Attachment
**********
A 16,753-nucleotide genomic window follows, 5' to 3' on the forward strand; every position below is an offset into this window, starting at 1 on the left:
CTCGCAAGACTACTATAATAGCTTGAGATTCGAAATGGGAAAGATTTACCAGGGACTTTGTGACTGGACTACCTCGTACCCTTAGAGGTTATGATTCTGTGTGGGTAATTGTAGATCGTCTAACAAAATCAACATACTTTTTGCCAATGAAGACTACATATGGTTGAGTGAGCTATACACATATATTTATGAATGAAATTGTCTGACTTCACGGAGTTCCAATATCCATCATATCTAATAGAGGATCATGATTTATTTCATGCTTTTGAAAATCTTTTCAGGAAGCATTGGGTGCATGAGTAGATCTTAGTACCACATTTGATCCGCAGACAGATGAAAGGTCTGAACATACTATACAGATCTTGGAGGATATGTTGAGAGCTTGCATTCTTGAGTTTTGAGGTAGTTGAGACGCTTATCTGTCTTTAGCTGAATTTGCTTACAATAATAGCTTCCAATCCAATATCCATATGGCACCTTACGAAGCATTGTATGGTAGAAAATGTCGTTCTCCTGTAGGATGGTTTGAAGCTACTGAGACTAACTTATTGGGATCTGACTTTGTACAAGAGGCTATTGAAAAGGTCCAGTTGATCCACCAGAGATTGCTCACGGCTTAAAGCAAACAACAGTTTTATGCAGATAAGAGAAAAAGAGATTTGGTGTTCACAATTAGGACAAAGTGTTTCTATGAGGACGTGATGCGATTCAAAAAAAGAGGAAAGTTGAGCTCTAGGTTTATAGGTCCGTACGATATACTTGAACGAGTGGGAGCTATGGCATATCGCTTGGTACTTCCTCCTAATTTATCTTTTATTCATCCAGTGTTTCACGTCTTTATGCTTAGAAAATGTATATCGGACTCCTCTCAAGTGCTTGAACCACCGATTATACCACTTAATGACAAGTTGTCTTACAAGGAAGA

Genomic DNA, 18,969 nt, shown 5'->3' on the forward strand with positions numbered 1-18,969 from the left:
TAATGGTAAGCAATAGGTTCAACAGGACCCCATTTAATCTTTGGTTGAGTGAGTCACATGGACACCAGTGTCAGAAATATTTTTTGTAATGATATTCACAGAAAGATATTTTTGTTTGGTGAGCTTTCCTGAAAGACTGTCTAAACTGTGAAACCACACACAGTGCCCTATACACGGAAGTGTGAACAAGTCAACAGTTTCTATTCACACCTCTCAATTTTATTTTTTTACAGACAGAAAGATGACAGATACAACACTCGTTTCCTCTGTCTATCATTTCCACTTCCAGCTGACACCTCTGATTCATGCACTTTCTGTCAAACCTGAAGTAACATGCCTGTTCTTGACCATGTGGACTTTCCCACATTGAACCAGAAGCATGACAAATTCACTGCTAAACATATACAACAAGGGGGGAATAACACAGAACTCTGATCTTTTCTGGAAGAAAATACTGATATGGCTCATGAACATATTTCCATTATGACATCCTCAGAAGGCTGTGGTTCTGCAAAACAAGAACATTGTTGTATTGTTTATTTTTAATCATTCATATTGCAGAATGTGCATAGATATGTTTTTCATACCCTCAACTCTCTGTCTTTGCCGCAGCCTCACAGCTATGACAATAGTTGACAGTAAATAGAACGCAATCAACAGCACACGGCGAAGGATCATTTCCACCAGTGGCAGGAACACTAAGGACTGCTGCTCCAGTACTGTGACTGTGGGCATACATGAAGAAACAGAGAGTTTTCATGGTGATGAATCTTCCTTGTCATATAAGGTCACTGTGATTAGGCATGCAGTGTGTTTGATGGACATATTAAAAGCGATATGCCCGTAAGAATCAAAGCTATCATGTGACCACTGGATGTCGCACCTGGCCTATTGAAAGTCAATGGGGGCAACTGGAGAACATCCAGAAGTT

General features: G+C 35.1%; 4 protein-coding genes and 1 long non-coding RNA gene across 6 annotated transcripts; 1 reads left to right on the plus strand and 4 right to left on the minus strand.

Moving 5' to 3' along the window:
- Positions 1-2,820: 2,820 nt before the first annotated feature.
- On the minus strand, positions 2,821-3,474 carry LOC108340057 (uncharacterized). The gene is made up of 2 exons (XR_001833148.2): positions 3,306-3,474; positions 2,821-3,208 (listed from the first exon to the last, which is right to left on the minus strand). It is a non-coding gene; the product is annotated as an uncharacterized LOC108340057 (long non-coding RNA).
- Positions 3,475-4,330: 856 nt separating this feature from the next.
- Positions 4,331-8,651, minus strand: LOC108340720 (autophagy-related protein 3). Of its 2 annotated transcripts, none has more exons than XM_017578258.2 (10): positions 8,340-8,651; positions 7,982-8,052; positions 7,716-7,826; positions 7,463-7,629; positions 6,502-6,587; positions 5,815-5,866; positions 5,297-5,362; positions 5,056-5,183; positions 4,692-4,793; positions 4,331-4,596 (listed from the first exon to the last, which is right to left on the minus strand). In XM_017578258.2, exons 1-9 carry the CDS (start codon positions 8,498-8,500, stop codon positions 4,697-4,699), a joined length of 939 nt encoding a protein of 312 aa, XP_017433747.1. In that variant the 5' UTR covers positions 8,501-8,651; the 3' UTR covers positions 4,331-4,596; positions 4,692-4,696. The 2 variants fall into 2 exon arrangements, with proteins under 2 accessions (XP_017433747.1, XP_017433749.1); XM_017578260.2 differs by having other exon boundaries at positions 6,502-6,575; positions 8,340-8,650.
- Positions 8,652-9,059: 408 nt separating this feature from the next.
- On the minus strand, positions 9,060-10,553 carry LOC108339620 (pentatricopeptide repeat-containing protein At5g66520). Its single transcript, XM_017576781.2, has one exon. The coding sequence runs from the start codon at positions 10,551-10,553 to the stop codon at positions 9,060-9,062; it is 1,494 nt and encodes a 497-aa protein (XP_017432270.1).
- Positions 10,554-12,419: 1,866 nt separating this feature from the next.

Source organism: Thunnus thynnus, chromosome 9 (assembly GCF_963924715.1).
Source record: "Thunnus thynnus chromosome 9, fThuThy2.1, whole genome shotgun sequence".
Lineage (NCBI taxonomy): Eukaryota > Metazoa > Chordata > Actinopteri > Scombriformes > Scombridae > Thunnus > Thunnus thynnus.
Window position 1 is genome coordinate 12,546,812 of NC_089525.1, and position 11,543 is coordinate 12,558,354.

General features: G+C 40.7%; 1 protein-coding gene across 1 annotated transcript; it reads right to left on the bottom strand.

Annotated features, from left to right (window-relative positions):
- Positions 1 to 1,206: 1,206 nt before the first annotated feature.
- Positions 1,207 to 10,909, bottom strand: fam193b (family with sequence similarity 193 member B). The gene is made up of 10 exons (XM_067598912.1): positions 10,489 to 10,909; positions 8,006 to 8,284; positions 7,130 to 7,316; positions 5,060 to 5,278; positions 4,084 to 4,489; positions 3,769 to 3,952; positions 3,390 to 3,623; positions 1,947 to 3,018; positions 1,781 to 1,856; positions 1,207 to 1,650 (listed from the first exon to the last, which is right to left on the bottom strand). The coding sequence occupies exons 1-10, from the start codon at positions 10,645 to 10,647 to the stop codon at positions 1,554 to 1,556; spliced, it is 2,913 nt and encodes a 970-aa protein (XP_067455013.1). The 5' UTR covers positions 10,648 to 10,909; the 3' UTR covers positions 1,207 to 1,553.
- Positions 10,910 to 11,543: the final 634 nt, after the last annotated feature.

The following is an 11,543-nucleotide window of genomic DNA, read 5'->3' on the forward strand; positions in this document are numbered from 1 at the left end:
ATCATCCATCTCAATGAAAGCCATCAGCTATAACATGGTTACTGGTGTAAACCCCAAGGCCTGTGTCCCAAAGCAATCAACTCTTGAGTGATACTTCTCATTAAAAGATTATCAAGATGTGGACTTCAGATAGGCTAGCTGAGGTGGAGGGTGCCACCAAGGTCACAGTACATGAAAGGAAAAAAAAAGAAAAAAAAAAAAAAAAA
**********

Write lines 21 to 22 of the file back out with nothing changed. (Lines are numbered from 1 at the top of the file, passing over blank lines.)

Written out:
- Positions 1,207 to 10,909, bottom strand: fam193b (family with sequence similarity 193 member B). The gene is made up of 10 exons (XM_067598912.1): positions 10,489 to 10,909; positions 8,006 to 8,284; positions 7,130 to 7,316; positions 5,060 to 5,278; positions 4,084 to 4,489; positions 3,769 to 3,952; positions 3,390 to 3,623; positions 1,947 to 3,018; positions 1,781 to 1,856; positions 1,207 to 1,650 (listed from the first exon to the last, which is right to left on the bottom strand). The coding sequence occupies exons 1-10, from the start codon at positions 10,645 to 10,647 to the stop codon at positions 1,554 to 1,556; spliced, it is 2,913 nt and encodes a 970-aa protein (XP_067455013.1). The 5' UTR covers positions 10,648 to 10,909; the 3' UTR covers positions 1,207 to 1,553.
- Positions 10,910 to 11,543: the final 634 nt, after the last annotated feature.